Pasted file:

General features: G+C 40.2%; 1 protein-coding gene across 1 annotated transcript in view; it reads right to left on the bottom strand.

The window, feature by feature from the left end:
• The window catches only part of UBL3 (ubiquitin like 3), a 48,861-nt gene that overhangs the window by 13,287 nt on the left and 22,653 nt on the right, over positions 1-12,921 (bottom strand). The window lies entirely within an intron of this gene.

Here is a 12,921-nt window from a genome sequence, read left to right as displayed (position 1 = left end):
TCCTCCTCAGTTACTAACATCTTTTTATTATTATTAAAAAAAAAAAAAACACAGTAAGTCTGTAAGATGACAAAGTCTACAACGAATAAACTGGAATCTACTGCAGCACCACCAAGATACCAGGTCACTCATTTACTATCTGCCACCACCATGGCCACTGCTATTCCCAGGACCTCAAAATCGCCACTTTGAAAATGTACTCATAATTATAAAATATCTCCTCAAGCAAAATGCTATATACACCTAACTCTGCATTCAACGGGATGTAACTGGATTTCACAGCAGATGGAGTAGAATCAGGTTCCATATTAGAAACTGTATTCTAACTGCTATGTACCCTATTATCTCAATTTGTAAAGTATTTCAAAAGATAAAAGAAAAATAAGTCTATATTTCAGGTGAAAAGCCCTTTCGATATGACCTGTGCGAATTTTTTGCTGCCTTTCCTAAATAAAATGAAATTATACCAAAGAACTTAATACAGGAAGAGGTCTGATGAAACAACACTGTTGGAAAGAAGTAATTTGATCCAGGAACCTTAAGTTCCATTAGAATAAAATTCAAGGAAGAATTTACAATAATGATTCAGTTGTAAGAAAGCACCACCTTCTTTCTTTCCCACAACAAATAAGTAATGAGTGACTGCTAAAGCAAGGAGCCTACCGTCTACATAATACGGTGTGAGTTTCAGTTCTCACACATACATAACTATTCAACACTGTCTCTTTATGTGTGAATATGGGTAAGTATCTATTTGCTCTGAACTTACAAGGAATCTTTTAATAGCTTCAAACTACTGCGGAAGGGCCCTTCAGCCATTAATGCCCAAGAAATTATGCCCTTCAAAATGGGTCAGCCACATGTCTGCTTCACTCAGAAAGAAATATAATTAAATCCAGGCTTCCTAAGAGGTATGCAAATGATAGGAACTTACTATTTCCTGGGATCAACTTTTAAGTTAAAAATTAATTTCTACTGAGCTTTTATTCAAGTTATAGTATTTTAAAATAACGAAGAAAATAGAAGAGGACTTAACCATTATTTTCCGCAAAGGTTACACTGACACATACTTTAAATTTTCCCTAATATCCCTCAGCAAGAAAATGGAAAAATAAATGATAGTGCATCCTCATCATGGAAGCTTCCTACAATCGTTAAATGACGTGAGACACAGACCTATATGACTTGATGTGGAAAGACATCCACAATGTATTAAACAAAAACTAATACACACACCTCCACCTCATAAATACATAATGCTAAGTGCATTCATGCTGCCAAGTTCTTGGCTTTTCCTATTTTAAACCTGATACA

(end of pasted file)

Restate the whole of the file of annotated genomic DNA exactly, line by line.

General features: G+C 40.2%; 1 protein-coding gene across 1 annotated transcript in view; it reads right to left on the bottom strand.

The window, feature by feature from the left end:
• The window catches only part of UBL3 (ubiquitin like 3), a 48,861-nt gene that overhangs the window by 13,287 nt on the left and 22,653 nt on the right, over positions 1-12,921 (bottom strand). The window lies entirely within an intron of this gene.

Here is a 12,921-nt window from a genome sequence, read left to right as displayed (position 1 = left end):
TCCTCCTCAGTTACTAACATCTTTTTATTATTATTAAAAAAAAAAAAAACACAGTAAGTCTGTAAGATGACAAAGTCTACAACGAATAAACTGGAATCTACTGCAGCACCACCAAGATACCAGGTCACTCATTTACTATCTGCCACCACCATGGCCACTGCTATTCCCAGGACCTCAAAATCGCCACTTTGAAAATGTACTCATAATTATAAAATATCTCCTCAAGCAAAATGCTATATACACCTAACTCTGCATTCAACGGGATGTAACTGGATTTCACAGCAGATGGAGTAGAATCAGGTTCCATATTAGAAACTGTATTCTAACTGCTATGTACCCTATTATCTCAATTTGTAAAGTATTTCAAAAGATAAAAGAAAAATAAGTCTATATTTCAGGTGAAAAGCCCTTTCGATATGACCTGTGCGAATTTTTTGCTGCCTTTCCTAAATAAAATGAAATTATACCAAAGAACTTAATACAGGAAGAGGTCTGATGAAACAACACTGTTGGAAAGAAGTAATTTGATCCAGGAACCTTAAGTTCCATTAGAATAAAATTCAAGGAAGAATTTACAATAATGATTCAGTTGTAAGAAAGCACCACCTTCTTTCTTTCCCACAACAAATAAGTAATGAGTGACTGCTAAAGCAAGGAGCCTACCGTCTACATAATACGGTGTGAGTTTCAGTTCTCACACATACATAACTATTCAACACTGTCTCTTTATGTGTGAATATGGGTAAGTATCTATTTGCTCTGAACTTACAAGGAATCTTTTAATAGCTTCAAACTACTGCGGAAGGGCCCTTCAGCCATTAATGCCCAAGAAATTATGCCCTTCAAAATGGGTCAGCCACATGTCTGCTTCACTCAGAAAGAAATATAATTAAATCCAGGCTTCCTAAGAGGTATGCAAATGATAGGAACTTACTATTTCCTGGGATCAACTTTTAAGTTAAAAATTAATTTCTACTGAGCTTTTATTCAAGTTATAGTATTTTAAAATAACGAAGAAAATAGAAGAGGACTTAACCATTATTTTCCGCAAAGGTTACACTGACACATACTTTAAATTTTCCCTAATATCCCTCAGCAAGAAAATGGAAAAATAAATGATAGTGCATCCTCATCATGGAAGCTTCCTACAATCGTTAAATGACGTGAGACACAGACCTATATGACTTGATGTGGAAAGACATCCACAATGTATTAAACAAAAACTAATACACACACCTCCACCTCATAAATACATAATGCTAAGTGCATTCATGCTGCCAAGTTCTTGGCTTTTCCTATTTTAAACCTGATACA